No man is an island, entire of itself.
Every man is a piece of the continent,
a part of the main.
If a clod be washed away by the sea,
Europe is the less.
Any man’s death diminishes me,
because I am involved in mankind.
Therefore never send to know for whom the bell tolls.
It tolls for thee.
—John Donne, Anglican priest and poet
“Dear people of God, be merciful as the Father in heaven is merciful. Do unto others as you would have others do unto you. These are probably the most frequently quoted of Jesus’ words,” said the Most Rev. Edward K. Braxton at the 9:15 a.m. Thursday morning worship service in the Amphitheater. His mediation title was “Do Unto Others as You Would Have Others Do Unto You.” His text was Luke 6:27-36. This was his fourth mediation based on his pastoral letter, The Racial Divide in the United States.
“What does this [do unto others] mean?” Braxton asked. “It is more than ‘be nice to others and others will be nice to you.’ At its deepest, it means we have to walk in each other’s shoes and share our hearts and mind and spirits and get to know their hearts and minds and spirits.”
Many people today are careful not to use crude, insulting terms for women, people of color, people of different religious beliefs or sexual orientations.
“This is not just being polite or politically correct,” Braxton said. “Those terms are offensive and hurtful at a deep level, and it is an act of mercy not to use them, to be merciful as your Father is merciful.”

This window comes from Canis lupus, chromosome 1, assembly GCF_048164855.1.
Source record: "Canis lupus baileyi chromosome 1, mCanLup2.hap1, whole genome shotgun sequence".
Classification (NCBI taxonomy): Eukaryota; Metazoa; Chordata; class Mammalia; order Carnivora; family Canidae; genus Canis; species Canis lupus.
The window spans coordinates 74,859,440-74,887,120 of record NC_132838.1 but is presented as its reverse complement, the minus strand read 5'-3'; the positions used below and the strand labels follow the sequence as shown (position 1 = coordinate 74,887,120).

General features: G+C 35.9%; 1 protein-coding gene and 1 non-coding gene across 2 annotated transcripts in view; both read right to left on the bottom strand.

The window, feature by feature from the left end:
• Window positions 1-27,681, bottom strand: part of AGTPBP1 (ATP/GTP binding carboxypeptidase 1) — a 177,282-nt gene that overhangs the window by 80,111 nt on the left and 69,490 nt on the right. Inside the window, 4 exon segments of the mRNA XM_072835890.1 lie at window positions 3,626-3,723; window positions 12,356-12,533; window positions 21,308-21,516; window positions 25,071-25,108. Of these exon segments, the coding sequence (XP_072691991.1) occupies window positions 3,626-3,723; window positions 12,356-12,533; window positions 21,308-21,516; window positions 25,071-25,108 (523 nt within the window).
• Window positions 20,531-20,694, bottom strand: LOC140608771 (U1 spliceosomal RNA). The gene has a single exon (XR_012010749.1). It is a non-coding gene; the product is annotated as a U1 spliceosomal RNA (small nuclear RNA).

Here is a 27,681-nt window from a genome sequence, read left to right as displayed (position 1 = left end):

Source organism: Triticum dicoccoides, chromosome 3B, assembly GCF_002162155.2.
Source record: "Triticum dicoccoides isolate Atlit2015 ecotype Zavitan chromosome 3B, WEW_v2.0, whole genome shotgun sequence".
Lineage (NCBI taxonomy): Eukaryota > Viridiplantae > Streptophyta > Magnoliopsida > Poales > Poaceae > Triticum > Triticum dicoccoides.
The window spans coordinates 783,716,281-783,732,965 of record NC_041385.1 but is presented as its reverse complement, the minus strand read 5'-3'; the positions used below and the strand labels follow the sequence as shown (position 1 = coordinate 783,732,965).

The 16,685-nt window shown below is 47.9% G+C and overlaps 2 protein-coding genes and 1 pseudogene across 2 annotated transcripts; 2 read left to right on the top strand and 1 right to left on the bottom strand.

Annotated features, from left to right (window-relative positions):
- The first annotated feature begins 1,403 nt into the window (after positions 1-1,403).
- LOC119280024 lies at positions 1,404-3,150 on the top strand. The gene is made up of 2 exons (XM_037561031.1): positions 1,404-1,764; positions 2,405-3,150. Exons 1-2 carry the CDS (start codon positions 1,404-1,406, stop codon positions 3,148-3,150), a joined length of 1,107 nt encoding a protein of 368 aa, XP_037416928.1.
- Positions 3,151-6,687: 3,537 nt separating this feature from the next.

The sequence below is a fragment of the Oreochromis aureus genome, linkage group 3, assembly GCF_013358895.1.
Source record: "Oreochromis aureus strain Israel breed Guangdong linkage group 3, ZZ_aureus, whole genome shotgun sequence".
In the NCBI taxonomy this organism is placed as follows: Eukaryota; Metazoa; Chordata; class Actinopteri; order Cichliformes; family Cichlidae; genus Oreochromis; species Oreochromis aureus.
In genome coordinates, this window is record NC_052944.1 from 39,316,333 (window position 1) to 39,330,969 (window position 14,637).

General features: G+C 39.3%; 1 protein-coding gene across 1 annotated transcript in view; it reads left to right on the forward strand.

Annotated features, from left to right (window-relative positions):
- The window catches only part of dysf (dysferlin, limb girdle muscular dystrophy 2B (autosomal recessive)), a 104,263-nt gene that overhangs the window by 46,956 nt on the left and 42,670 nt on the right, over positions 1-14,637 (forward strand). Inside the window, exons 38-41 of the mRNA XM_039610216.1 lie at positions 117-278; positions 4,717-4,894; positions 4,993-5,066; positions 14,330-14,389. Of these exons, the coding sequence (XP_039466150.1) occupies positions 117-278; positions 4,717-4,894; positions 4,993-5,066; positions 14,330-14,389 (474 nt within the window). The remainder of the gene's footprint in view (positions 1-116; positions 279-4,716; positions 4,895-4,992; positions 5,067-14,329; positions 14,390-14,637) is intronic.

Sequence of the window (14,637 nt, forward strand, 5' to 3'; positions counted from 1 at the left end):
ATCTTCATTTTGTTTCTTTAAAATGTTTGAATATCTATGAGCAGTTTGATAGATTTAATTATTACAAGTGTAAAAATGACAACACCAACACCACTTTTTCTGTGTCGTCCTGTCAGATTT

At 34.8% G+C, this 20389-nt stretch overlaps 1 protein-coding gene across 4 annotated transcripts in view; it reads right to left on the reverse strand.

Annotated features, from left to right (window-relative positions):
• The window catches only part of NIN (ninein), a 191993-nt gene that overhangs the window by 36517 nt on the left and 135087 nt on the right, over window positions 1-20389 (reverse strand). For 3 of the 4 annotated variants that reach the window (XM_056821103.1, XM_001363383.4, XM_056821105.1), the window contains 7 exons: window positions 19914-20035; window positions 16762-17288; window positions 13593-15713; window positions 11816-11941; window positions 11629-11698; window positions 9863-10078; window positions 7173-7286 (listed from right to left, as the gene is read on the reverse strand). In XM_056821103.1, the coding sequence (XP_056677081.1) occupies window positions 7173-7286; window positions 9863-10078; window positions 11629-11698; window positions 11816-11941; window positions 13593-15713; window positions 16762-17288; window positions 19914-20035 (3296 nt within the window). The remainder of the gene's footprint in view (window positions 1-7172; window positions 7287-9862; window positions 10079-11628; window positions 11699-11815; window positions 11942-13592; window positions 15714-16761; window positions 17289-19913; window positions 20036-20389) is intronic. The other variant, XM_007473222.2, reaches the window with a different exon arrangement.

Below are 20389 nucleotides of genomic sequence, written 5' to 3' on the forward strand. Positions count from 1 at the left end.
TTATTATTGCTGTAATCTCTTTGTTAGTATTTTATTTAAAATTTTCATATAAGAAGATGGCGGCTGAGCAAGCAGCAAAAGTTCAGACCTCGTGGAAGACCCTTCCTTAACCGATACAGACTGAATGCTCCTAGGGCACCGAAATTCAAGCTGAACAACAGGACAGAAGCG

Language, he said, can reinforce the racial divide. The bishop called into question the use of the words “minority groups,” “minority communities” and ”the minorities.”
These words, he said, “are a reflection on the validity of the community. To talk about ‘minority’ Americans and ‘minority’ Christians is radically incorrect and its worsens relationships.”
The use of the word “minority” came into vogue in the 1960s as people sought to redress the systemic and systematic prejudice against people of color, Hispanics and Asians, Braxton said.
“Few fair-minded people would argue against [the proposition] that some people have long been denied access to education and economic advancement,” he said.
But, according to the bishop, the term “minority” is used selectively and inconsistently, and it perpetuates negative stereotypes.
“It is not applied to all Americans who are statistically a small part of the United States,” he said. “People from Luxembourg, Sweden and Belgium are not statistically a large part of the population, but they are never referred to as minorities. Why not?”
Minority is a code word, he said, with negative connotations meaning poor, unemployed, uneducated and dangerous.
Who is the “majority?” Braxton asked.
“There are no ethnic Americans like there are ethnic Japanese in Japan,” he said. “There is no single group of true Americans. Those who came over on the Mayflower are not more truly American than those who came over on slave ships or the Native Americans who were not granted citizenship in the ‘New World’ until 1924. If we are citizens, we are Americans; every group is a minority.”
Braxton said this is not a truth accepted by all. When Europeans who came from Ireland or Italy first arrived, they were considered undesirable, as were Jews. Why are they not a minority today?